Behind the Wine: Interview with Serendipity Winery Owner Judy Kingston

serendipity winery judy kingston
serendipity winery judy kingston

All photos by Christine Campbell. 

It was a crystal clear, sunny day when I arrived at the 12.5-acre property in  the Naramata Bench overlooking Lake Okanagan in British Columbia. I saw a vineyard dog lazily traipsing between the vines and a tractor with a pair of pink earmuffs parked in the middle of the road. It was ‘crush’ and Judy Kingston was very gracious to allow me an interview on one of the most important days of the year.

Serendipity Winery's first harvest was in 2009 after three years of replanting and turning what had been an orchard into a vineyard that grows seven grape varieties. The vineyard is made up of four types of soil perfect for growing grapes. Kingston, along with her daughter Katie O’Kell (second in command), winemaker Bradley Cooper and vineyard manager Craig McKenzie, are passionate about wine and winemaking and delivering a product that is excellent and food-friendly.

Christine Campbell: Was there a grape variety or style of wine that you naturally gravitated to before you came to own a vineyard?

Judy Kingston: Not really. My former husband’s family was really into wine and got me interested in trying new things. Typically, I had enjoyed red wines but not so much white wine. We were off in France on our honeymoon when we sat down 35 years ago at a restaurant. The menu I got didn’t have any prices. The menu my husband got did have the prices.   So, I thought ‘I am going to order some white wine’ and I really, really liked it. I said to my husband, "I have finally found a white wine that I like." We ordered it a few more times throughout the trip and got back to Toronto and my father-in-law came over for dinner and I said to him, "I have finally found a white wine that I like.” I think it was a Chateau Margeaux and I was told that it was the most expensive wine on the list! I had no idea as my menu had no prices so I was ‘blind tasting’ to find out what I liked. I lived in Switzerland for one year, with a roommate whose boyfriend was responsible to import and export wine from Switzerland. So, he took it upon himself to develop our appreciation for wine. He spent quite a bit of effort teaching us. He said I had super taste buds. Apparently, you are born with them. That is how I got into wine. I love to cook so maybe that is how I got into cooking and it is a natural thing that I then got into winemaking.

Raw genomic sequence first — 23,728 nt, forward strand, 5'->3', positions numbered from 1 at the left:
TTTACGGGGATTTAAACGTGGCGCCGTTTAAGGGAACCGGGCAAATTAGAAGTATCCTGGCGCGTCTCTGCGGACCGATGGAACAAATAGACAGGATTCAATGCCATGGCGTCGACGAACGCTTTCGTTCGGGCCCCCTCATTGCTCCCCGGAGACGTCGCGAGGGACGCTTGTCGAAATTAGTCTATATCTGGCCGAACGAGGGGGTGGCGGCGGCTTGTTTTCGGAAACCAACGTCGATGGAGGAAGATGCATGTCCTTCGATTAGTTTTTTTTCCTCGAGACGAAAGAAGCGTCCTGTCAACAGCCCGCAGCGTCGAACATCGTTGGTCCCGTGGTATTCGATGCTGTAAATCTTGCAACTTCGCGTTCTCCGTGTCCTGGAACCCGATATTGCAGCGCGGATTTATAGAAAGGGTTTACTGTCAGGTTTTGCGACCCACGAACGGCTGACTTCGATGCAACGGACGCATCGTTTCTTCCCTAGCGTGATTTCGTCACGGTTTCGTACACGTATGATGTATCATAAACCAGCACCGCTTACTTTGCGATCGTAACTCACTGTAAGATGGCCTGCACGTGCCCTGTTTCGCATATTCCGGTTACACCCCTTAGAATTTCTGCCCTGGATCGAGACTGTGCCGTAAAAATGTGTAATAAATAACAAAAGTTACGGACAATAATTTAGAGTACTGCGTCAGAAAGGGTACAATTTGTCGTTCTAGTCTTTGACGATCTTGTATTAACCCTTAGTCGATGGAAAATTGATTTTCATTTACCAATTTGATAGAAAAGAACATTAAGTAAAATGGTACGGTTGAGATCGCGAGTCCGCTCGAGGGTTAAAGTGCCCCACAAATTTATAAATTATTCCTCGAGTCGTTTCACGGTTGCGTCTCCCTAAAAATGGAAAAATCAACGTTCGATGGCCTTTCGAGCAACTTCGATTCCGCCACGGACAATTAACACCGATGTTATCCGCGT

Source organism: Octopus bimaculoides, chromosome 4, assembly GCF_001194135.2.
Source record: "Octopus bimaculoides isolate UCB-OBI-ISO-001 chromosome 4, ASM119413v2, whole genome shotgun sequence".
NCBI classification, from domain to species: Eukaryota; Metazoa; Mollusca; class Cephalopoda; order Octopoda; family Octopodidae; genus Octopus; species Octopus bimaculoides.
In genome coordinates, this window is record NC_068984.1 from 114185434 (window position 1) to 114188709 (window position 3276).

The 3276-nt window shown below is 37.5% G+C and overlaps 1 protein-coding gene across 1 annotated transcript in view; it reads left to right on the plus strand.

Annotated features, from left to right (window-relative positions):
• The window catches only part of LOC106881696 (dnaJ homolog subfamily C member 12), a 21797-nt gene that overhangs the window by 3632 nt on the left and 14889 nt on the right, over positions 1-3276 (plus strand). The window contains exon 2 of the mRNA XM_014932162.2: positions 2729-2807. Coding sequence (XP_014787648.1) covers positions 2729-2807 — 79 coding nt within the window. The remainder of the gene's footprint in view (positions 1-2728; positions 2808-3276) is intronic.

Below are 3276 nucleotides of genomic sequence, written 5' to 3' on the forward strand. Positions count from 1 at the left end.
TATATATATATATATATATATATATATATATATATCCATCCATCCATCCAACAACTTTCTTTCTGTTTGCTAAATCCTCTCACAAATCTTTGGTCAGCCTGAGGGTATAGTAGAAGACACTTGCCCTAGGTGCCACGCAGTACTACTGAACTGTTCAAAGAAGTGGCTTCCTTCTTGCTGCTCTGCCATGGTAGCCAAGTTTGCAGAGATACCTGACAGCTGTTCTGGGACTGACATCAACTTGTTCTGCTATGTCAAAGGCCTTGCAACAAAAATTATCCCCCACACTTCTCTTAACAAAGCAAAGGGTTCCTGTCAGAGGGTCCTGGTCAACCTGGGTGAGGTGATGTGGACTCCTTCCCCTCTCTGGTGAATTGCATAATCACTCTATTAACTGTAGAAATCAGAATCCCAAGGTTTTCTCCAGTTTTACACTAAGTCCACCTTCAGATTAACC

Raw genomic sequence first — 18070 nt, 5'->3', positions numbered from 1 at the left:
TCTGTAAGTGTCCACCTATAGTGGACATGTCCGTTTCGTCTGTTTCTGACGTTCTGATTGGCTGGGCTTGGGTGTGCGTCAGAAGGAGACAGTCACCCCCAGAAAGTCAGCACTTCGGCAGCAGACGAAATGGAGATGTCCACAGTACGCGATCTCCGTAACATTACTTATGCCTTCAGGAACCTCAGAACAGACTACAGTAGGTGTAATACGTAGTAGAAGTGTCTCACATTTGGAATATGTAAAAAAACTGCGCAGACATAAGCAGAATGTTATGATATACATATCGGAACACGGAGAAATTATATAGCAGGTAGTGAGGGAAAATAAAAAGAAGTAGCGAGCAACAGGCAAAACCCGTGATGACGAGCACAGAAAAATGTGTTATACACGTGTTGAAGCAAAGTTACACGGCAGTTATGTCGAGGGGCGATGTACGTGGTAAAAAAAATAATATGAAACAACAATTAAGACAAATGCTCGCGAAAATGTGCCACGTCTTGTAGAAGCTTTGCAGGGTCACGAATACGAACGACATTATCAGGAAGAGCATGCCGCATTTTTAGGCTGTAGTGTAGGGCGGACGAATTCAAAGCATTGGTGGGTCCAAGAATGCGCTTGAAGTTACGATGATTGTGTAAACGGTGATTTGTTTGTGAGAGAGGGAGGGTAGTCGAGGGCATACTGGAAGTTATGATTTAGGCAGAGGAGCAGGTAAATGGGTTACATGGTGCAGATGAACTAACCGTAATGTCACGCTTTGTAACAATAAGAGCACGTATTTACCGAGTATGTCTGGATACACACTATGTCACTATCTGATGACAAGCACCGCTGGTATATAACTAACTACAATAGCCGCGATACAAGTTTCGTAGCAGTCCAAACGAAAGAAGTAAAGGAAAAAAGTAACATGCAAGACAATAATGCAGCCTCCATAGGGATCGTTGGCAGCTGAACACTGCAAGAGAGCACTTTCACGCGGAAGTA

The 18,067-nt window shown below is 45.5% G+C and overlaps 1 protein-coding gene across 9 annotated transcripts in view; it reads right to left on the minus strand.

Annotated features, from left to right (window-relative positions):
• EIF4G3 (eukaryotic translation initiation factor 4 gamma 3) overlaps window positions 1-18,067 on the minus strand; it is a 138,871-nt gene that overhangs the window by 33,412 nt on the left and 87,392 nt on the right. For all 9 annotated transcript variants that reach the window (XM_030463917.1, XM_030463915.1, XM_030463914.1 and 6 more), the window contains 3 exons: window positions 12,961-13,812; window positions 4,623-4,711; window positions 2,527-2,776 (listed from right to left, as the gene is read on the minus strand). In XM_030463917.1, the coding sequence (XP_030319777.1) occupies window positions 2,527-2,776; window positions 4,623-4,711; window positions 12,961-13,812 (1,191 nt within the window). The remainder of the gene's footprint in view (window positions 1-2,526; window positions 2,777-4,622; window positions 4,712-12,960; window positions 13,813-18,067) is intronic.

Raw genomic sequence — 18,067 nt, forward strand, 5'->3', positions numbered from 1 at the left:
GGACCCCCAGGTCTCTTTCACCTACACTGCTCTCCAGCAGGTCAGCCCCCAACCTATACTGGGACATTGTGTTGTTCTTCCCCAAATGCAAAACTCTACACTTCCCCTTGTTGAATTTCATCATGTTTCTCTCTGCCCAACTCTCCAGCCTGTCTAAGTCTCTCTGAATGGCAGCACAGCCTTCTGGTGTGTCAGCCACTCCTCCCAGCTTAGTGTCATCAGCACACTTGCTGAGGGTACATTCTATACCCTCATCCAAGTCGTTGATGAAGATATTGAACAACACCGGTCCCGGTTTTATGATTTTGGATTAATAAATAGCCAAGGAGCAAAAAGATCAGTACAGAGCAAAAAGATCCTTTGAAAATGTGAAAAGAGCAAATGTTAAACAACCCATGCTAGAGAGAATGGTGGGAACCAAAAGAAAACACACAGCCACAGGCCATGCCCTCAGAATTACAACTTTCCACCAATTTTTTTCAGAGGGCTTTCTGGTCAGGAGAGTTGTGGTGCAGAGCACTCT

serendipity vineyard dog
serendipity vineyard dog

CC: So wine appreciation and developing your taste buds came first?

JK: Yes, my big reason for doing this is to be as close to cooking as I can. I have a metal knee so standing at a chef’s station wasn’t an option for me anymore. This was close to cooking and I get to keep moving which is really important for me. For my taste buds and me, dry wines go with food. I like the old-fashioned style wines. For me, Chardonnay is just too big. I find Viognier just a bit more elegant. Viognier is the right choice for this vineyard and more appropriate to grow here.

CC: Is there now a specific wine variety that you love to work with more than the others?

JK: No and I say this because maybe I am a woman but I identified very much with my plants when I planted them. I literally cut each and every one of the ends of the roots off every plant, no one else did this, it was kind of like cutting your child’s’ hair for the first time. I feel connected to each plant. They have each had good and bad years; they have each done different things…kind of like kids. Sometimes you get the perfect plant, other times the one that creates more trouble you spend more time with and you learn the relationship a little more differently…so I would hate to say there is a favorite.

CC: In your own words, what does 'Serendipity' mean?

JK: A fortunate accident.

CC: How does your daughter Katie inspire you?

JK? Katie - she is amazing. No one has ever asked me this. Thank you. She originally came out here to help me and I have watched her grow into her own person and it is interesting as a mother-daughter team... of course it is very clear as little children what your role is as a parent and then as the kids become adults it gets to be a little awkward. You don’t want to not be their best friend. You want to be their Mom. I love being a Mom but of course they don’t need a Mom in the same way. And now we are working together and I am her boss so you get a lot of complexities but it works out well because there is just SO much happening in this industry. We are understaffed so we are very busy and we really don’t have time to dwell on stuff. Now working together for three years, we know how to work ‘through’ the stuff and just get on with what needs to be done. We have gotten into a nice rhythm – we have gotten actually even closer – I am close to both of my kids – and it is nice to be even closer to Katie now. I am just amazed at how talented she is. I knew she was bright with a great sense of humor. But I see her now all the time and I love how competent she is. This wasn’t her initial passion – she has grown into it – which takes courage. She can do anything now and she does it really well. She calls herself ‘second in command’. In the beginning, people in with wine shop would know her as my daughter. Now, when people come in, they ask for Katie because they had so much fun with her and I am now known as ‘Katie’s Mother’. In three years it has gone full circle. I am just the Mom, now its, “Where’s Katie?” So, I am very proud.